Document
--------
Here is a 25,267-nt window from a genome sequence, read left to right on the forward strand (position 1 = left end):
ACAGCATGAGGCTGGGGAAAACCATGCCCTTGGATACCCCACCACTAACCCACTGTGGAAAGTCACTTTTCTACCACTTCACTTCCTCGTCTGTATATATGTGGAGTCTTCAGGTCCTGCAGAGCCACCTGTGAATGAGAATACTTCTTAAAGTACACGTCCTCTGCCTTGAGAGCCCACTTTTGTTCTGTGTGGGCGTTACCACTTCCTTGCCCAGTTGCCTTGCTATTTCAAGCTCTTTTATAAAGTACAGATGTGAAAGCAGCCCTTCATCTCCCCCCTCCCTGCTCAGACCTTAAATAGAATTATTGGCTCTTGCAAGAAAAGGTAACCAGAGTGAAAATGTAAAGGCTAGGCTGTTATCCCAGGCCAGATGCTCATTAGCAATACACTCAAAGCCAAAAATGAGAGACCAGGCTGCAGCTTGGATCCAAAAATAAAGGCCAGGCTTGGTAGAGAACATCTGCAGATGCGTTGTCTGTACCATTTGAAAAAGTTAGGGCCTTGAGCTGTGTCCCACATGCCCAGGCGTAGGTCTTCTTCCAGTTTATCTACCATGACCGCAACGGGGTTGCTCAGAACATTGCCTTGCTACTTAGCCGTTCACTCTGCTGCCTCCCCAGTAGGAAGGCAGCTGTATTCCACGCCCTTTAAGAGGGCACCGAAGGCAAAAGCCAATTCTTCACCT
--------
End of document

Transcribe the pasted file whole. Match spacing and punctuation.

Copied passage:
Here is a 25,267-nt window from a genome sequence, read left to right on the forward strand (position 1 = left end):
ACAGCATGAGGCTGGGGAAAACCATGCCCTTGGATACCCCACCACTAACCCACTGTGGAAAGTCACTTTTCTACCACTTCACTTCCTCGTCTGTATATATGTGGAGTCTTCAGGTCCTGCAGAGCCACCTGTGAATGAGAATACTTCTTAAAGTACACGTCCTCTGCCTTGAGAGCCCACTTTTGTTCTGTGTGGGCGTTACCACTTCCTTGCCCAGTTGCCTTGCTATTTCAAGCTCTTTTATAAAGTACAGATGTGAAAGCAGCCCTTCATCTCCCCCCTCCCTGCTCAGACCTTAAATAGAATTATTGGCTCTTGCAAGAAAAGGTAACCAGAGTGAAAATGTAAAGGCTAGGCTGTTATCCCAGGCCAGATGCTCATTAGCAATACACTCAAAGCCAAAAATGAGAGACCAGGCTGCAGCTTGGATCCAAAAATAAAGGCCAGGCTTGGTAGAGAACATCTGCAGATGCGTTGTCTGTACCATTTGAAAAAGTTAGGGCCTTGAGCTGTGTCCCACATGCCCAGGCGTAGGTCTTCTTCCAGTTTATCTACCATGACCGCAACGGGGTTGCTCAGAACATTGCCTTGCTACTTAGCCGTTCACTCTGCTGCCTCCCCAGTAGGAAGGCAGCTGTATTCCACGCCCTTTAAGAGGGCACCGAAGGCAAAAGCCAATTCTTCACCT